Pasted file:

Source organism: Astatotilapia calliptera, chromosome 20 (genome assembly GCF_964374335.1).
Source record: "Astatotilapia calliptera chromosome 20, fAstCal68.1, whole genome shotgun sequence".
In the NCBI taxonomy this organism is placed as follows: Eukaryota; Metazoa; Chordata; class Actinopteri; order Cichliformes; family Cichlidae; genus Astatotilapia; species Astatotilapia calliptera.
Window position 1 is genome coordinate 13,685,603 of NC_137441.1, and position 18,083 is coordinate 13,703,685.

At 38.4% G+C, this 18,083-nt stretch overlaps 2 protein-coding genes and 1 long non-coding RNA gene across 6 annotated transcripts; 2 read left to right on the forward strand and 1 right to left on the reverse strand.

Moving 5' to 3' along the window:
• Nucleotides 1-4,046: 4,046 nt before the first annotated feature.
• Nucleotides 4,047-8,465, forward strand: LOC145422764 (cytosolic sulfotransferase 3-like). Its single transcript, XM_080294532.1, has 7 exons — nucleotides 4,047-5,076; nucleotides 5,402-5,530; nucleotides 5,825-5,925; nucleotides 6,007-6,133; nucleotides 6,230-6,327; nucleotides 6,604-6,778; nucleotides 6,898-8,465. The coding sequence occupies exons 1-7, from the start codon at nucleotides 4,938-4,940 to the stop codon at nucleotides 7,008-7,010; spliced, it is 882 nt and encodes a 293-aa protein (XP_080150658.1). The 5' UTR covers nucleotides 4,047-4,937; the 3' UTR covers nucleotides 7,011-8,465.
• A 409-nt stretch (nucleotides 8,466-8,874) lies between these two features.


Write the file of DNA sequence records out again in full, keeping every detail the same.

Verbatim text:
Source organism: Astatotilapia calliptera, chromosome 20 (genome assembly GCF_964374335.1).
Source record: "Astatotilapia calliptera chromosome 20, fAstCal68.1, whole genome shotgun sequence".
In the NCBI taxonomy this organism is placed as follows: Eukaryota; Metazoa; Chordata; class Actinopteri; order Cichliformes; family Cichlidae; genus Astatotilapia; species Astatotilapia calliptera.
Window position 1 is genome coordinate 13,685,603 of NC_137441.1, and position 18,083 is coordinate 13,703,685.

At 38.4% G+C, this 18,083-nt stretch overlaps 2 protein-coding genes and 1 long non-coding RNA gene across 6 annotated transcripts; 2 read left to right on the forward strand and 1 right to left on the reverse strand.

Moving 5' to 3' along the window:
• Nucleotides 1-4,046: 4,046 nt before the first annotated feature.
• Nucleotides 4,047-8,465, forward strand: LOC145422764 (cytosolic sulfotransferase 3-like). Its single transcript, XM_080294532.1, has 7 exons — nucleotides 4,047-5,076; nucleotides 5,402-5,530; nucleotides 5,825-5,925; nucleotides 6,007-6,133; nucleotides 6,230-6,327; nucleotides 6,604-6,778; nucleotides 6,898-8,465. The coding sequence occupies exons 1-7, from the start codon at nucleotides 4,938-4,940 to the stop codon at nucleotides 7,008-7,010; spliced, it is 882 nt and encodes a 293-aa protein (XP_080150658.1). The 5' UTR covers nucleotides 4,047-4,937; the 3' UTR covers nucleotides 7,011-8,465.
• A 409-nt stretch (nucleotides 8,466-8,874) lies between these two features.